Week in words at the Aussie Open

I'm not sure how many words were churned out by players during the first week of this Australian Open and then run through the meat grinder of the "official" news conference transcript, the computer and, finally, the front pages of our real or virtual newspapers. But I do know that even after you weed out of-the-moment material, you still have a load of interesting stuff. Herewith, some of the best quotes from Week 1 of the Australian Open.

"Ask Caroline tonight when she comes in here. She's asking me, 'How are the courts?' I don't know. 'How are the balls?' I don't know. She has to ask Aggie [Radwanska]. She's like, 'I can't ask you.' ... I grew up in Compton. This is amazing situations for me. The ball is great, you know. Wow. We used to hit with dead balls. What am I going to complain about?"

-- Top-seeded Serena Williams, when she was asked her opinion on the pressure of the balls being used at the Australian Open.

"Well, I think he played well, but is true that what he did at the end of the fifth is just amazing. 'Congratulate.' I say on the court, but I want to say here [in the news conference], too. Very few players can do that after four hours something of match, 5-all, love-30. So just will say thanks to him because he's a great example what he did today."

-- No. 3 seed Rafael Nadal praising Tim Smyczek's intervention to play a let after an unruly fan, shouting out, disrupted the Spanish star's service action and caused him to hit a fault.

"I've seen it all in two matches."

-- Lindsay Davenport, the new coach of Madison Keys (who upset No. 4 seed Petra Kvitova to reach the fourth round Saturday), commenting on Keys' tendency to blow hot and cold after watching Keys defeat Dominika Cibulkova but then fall to Varvara Lepchenko in the very next round in Brisbane.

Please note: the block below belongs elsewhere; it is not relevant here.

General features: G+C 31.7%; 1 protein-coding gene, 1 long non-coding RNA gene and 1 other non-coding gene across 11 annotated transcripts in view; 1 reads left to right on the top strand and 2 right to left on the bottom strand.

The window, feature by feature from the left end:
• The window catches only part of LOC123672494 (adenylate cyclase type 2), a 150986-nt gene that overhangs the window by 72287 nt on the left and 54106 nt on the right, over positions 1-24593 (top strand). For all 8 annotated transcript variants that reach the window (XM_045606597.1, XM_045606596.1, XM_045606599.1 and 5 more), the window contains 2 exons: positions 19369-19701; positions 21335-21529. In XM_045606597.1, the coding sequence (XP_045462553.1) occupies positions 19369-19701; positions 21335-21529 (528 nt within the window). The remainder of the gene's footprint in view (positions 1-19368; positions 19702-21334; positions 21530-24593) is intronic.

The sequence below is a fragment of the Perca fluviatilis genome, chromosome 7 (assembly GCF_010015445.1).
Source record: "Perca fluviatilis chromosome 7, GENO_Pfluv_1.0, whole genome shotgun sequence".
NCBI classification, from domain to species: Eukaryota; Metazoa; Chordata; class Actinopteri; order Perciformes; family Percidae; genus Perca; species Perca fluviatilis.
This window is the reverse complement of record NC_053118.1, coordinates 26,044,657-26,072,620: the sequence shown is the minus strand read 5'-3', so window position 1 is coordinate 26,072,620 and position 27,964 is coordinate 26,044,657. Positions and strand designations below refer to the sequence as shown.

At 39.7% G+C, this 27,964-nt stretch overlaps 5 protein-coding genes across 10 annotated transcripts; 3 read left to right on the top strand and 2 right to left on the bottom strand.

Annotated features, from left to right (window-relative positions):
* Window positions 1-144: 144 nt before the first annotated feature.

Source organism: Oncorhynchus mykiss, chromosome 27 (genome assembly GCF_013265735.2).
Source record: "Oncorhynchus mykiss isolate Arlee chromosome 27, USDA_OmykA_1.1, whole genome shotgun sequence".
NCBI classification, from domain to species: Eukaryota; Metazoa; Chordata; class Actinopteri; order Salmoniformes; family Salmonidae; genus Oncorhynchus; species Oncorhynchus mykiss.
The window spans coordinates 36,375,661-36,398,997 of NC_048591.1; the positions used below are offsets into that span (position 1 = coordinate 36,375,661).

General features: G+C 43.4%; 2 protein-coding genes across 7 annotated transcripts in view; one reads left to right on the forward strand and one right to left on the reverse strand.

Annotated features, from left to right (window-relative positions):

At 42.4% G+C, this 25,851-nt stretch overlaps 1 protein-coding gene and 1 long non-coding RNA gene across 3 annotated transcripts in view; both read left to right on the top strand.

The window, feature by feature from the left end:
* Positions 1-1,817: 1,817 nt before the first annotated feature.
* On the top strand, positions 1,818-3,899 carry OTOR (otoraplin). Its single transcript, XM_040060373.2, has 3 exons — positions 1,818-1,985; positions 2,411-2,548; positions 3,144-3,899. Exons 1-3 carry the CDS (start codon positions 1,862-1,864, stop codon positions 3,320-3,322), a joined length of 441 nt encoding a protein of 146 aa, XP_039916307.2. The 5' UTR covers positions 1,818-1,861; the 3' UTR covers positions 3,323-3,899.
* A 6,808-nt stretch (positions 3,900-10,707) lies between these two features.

"I thought the crowd was massive today. They got behind me a lot at some really key moments. They got a bit carried away with some things. ... At stages they were telling me where he was going to serve. They obviously think it's pretty easy out there."

-- Nick Kyrgios, who clearly had a lot more trouble figuring out where Ivo Karlovic was planning to serve, following the Aussie's second-round win over the Croatian ace-maker. Karlovic had bombed No. 1 Novak Djokovic off the court at the Qatar tournament a few weeks earlier.

" I don't know. Sometimes I just feel like I have better things to do."

-- No. 2 seed Maria Sharapova, on why she doesn't enjoy watching her own performances on YouTube unless impelled to do so by her coaches.

"I felt for some reason yesterday and this morning that it was not going to be very simple today. Even in practice, I still felt the same way. I was just hoping it was one of those feelings you sometimes have and it's totally not true and you just come out and play a routine match."

-- No. 2 seed Roger Federer's premonitions proved all too valid when he went out and played his third-round match with Italy's Andreas Seppi. Ranked just No. 46, Seppi was on the wrong end of an 0-10 record with Federer, but he halted Federer's streak of 11 consecutive Australian Open semifinals.

"I don't know, an old guy asking you to twirl. ... It was funny."

-- Eugenie Bouchard, after she was asked to "pirouette" to show off her fluorescent Nike outfit by an Australian on-court interviewer on the floor of Rod Laver Arena. But "funny" quickly morphed into deadly serious as noses got out of joint and the media jumped all over the sexist overtones of the incident. The next thing you know, we had "Twirlgate" -- the antipodal answer to "Deflategate."

"It's the best serving I've ever seen from a guy who's hit just two aces."

-- ESPN commentator John McEnroe describing the performance of Andreas Seppi during his third-round upset of No. 2-seeded Roger Federer. Seppi went on to hit two more aces to finish the match with four.